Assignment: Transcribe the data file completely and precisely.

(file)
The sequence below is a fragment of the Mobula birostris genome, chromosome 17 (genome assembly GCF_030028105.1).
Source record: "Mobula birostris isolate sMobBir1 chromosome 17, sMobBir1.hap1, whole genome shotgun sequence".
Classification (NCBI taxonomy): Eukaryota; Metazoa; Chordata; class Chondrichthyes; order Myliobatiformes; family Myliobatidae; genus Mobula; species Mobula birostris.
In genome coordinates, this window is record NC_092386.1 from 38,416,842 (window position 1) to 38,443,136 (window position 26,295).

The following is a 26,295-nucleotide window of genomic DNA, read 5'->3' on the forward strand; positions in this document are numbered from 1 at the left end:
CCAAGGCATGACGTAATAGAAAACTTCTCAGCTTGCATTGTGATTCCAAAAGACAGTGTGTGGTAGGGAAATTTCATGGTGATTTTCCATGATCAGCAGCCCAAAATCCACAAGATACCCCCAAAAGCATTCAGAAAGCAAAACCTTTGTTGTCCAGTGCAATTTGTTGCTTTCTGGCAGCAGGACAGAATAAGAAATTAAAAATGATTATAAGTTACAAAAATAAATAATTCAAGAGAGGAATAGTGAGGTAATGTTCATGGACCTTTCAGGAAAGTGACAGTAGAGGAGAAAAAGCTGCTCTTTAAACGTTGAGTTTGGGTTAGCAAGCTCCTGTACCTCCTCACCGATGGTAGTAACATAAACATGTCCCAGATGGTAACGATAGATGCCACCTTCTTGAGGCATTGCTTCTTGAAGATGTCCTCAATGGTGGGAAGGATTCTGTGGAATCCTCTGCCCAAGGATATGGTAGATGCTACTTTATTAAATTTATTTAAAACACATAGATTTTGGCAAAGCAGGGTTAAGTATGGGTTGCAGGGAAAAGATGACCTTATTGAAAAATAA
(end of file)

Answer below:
The sequence below is a fragment of the Mobula birostris genome, chromosome 17 (genome assembly GCF_030028105.1).
Source record: "Mobula birostris isolate sMobBir1 chromosome 17, sMobBir1.hap1, whole genome shotgun sequence".
Classification (NCBI taxonomy): Eukaryota; Metazoa; Chordata; class Chondrichthyes; order Myliobatiformes; family Myliobatidae; genus Mobula; species Mobula birostris.
In genome coordinates, this window is record NC_092386.1 from 38,416,842 (window position 1) to 38,443,136 (window position 26,295).

The following is a 26,295-nucleotide window of genomic DNA, read 5'->3' on the forward strand; positions in this document are numbered from 1 at the left end:
CCAAGGCATGACGTAATAGAAAACTTCTCAGCTTGCATTGTGATTCCAAAAGACAGTGTGTGGTAGGGAAATTTCATGGTGATTTTCCATGATCAGCAGCCCAAAATCCACAAGATACCCCCAAAAGCATTCAGAAAGCAAAACCTTTGTTGTCCAGTGCAATTTGTTGCTTTCTGGCAGCAGGACAGAATAAGAAATTAAAAATGATTATAAGTTACAAAAATAAATAATTCAAGAGAGGAATAGTGAGGTAATGTTCATGGACCTTTCAGGAAAGTGACAGTAGAGGAGAAAAAGCTGCTCTTTAAACGTTGAGTTTGGGTTAGCAAGCTCCTGTACCTCCTCACCGATGGTAGTAACATAAACATGTCCCAGATGGTAACGATAGATGCCACCTTCTTGAGGCATTGCTTCTTGAAGATGTCCTCAATGGTGGGAAGGATTCTGTGGAATCCTCTGCCCAAGGATATGGTAGATGCTACTTTATTAAATTTATTTAAAACACATAGATTTTGGCAAAGCAGGGTTAAGTATGGGTTGCAGGGAAAAGATGACCTTATTGAAAAATAA